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Genet Med. 2010 Nov;12(11):694-702. doi: 10.1097/GIM.0b013e3181f0c5f3.

Copy number variations associated with autism spectrum disorders contribute to a spectrum of neurodevelopmental disorders.

Author information

1
Signature Genomic Laboratories, Spokane, Washington 99207, USA.

Abstract

PURPOSE:

Autism spectrum disorders represent a range of neurodevelopmental disorders that have been shown to have a strong genetic etiological component. Microarray-based comparative genomic hybridization and other molecular cytogenetic techniques are discovering an increasing number of copy number variations in individuals with autism spectrum disorder.

METHODS:

We examined the yield of abnormal microarray-based comparative genomic hybridization findings in our laboratory for individuals referred for testing for autism spectrum disorder. We also examined the presence of autistic features among 151 additional individuals who were referred for microarray-based comparative genomic hybridization testing for indications other than autism spectrum disorder but had genomic alterations overlapping those found in cases referred for autism spectrum disorder.

RESULTS:

We identified 1461 individuals referred for testing for autism spectrum disorder, with likely significant abnormalities reported in approximately 11.6% of individuals analyzed with whole-genome arrays. These abnormalities include alterations that encompass novel candidate genes such as SNTG2, SOX5, HFE, and TRIP38. A minority of individuals with overlapping abnormalities (19%) had autistic features, and many of the copy number variations identified in our study are inherited (69% among those found in individuals with autism spectrum disorder).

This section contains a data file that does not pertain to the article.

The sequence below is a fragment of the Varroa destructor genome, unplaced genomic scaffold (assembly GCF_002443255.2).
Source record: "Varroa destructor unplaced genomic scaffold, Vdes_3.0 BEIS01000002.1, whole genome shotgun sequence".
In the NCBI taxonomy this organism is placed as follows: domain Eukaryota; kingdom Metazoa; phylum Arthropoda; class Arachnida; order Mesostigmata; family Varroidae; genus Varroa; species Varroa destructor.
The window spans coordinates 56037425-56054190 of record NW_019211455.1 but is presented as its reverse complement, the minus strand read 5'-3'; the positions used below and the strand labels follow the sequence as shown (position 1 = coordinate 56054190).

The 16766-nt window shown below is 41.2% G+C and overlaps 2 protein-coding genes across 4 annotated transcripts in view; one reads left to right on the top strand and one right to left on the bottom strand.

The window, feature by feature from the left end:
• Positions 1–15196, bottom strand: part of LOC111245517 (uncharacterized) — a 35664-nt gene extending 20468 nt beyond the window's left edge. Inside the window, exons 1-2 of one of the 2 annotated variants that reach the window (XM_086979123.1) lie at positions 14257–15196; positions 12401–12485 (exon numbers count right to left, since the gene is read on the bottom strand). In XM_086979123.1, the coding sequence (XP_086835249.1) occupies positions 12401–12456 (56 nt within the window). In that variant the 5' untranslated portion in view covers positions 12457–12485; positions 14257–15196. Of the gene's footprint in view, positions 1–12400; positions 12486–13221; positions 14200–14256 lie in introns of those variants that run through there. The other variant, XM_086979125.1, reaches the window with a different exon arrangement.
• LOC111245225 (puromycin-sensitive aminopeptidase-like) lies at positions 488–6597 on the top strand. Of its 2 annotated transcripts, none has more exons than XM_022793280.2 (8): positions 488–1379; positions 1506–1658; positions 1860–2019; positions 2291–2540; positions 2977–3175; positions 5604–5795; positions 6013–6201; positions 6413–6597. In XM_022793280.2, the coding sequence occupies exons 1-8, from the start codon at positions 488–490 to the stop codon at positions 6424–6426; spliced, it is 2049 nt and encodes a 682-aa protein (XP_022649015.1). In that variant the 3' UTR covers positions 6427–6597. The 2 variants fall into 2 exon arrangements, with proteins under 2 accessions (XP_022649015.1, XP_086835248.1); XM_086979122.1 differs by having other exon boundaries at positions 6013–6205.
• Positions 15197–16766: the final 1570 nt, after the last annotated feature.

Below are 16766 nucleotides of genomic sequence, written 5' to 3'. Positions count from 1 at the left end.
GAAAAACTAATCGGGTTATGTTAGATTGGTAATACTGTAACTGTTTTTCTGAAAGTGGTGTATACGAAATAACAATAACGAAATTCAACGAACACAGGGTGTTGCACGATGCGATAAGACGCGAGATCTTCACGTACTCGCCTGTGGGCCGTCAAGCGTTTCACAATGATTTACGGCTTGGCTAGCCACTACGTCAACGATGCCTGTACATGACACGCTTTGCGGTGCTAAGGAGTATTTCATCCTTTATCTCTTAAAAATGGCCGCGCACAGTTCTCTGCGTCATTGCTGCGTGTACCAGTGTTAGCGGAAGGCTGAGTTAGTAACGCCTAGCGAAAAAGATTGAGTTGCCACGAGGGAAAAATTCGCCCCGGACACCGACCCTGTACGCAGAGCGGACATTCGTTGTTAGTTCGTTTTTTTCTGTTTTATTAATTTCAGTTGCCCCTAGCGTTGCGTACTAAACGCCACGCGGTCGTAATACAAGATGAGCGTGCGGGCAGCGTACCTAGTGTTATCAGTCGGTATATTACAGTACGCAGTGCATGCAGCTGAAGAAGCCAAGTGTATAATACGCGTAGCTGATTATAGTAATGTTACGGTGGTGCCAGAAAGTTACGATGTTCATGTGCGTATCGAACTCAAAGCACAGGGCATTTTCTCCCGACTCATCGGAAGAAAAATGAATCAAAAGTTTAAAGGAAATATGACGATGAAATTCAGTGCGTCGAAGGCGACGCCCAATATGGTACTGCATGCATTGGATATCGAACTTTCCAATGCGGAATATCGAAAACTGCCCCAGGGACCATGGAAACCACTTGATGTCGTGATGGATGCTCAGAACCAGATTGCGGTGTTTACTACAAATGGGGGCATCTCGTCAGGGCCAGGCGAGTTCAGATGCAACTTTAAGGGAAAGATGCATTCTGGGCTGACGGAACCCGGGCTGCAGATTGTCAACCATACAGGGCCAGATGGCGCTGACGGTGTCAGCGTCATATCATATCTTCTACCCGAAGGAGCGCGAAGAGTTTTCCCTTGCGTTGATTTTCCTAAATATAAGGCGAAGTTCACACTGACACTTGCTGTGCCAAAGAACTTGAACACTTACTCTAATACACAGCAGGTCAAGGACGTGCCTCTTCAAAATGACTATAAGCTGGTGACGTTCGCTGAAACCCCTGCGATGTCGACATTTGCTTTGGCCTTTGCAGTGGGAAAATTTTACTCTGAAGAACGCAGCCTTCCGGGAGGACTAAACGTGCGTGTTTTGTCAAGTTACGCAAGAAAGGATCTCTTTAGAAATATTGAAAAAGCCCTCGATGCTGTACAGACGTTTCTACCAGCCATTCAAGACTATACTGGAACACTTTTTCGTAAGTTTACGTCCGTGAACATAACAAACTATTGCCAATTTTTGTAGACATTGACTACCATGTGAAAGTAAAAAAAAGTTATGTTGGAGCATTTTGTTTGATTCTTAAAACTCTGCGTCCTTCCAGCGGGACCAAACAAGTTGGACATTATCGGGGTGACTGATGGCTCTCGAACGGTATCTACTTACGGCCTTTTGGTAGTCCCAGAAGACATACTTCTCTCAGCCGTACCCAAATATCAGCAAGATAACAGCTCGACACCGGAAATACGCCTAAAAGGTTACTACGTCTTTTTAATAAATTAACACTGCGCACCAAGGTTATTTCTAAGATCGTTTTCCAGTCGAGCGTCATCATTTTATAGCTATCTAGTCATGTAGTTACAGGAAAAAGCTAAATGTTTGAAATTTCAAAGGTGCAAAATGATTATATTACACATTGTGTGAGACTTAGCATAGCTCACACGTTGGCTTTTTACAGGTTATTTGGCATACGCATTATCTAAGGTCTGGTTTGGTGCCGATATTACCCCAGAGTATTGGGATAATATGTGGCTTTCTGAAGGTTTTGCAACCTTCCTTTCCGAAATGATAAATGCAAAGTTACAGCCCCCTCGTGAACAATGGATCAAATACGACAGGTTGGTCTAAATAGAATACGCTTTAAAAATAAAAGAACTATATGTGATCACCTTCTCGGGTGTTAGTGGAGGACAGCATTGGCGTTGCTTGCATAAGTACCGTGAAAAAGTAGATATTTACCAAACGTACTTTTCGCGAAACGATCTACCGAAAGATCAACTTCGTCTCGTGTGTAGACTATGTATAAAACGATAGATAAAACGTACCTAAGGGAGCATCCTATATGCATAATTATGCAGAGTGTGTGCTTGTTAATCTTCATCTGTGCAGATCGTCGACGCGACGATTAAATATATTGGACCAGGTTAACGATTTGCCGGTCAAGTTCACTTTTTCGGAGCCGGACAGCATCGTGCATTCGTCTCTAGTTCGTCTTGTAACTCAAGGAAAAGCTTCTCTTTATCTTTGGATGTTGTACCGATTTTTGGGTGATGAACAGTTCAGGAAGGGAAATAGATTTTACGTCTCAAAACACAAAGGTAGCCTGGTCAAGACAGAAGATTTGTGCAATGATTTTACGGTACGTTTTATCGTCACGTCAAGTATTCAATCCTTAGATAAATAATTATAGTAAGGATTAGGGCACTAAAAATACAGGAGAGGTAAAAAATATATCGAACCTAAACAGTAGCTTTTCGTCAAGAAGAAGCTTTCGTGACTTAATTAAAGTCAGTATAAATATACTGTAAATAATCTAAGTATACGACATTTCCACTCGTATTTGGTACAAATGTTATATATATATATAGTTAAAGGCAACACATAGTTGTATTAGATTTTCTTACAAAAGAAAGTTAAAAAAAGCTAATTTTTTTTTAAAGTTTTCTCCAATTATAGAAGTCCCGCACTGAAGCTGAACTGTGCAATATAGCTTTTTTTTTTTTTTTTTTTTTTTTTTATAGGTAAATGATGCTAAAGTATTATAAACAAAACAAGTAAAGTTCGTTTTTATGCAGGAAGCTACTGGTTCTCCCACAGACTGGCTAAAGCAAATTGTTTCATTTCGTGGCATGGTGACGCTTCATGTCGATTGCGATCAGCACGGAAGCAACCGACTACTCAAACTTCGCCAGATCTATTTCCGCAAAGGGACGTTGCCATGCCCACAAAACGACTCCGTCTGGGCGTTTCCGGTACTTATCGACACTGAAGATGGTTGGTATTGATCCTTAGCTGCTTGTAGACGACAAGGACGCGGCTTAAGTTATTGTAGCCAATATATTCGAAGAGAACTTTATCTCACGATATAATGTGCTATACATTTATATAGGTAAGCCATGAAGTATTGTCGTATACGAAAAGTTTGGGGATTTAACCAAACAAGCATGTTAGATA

CONCLUSIONS:

Our results suggest these copy number variations are one of multiple factors contributing to the development of an autism spectrum disorder phenotype. Additionally, the broad phenotypic spectrum of the patients with these copy number variations suggests that these copy number variations are not autism spectrum disorder-specific but likely more generally impair neurodevelopment.

PMID:
20808228
DOI:
10.1097/GIM.0b013e3181f0c5f3
[Indexed for MEDLINE]

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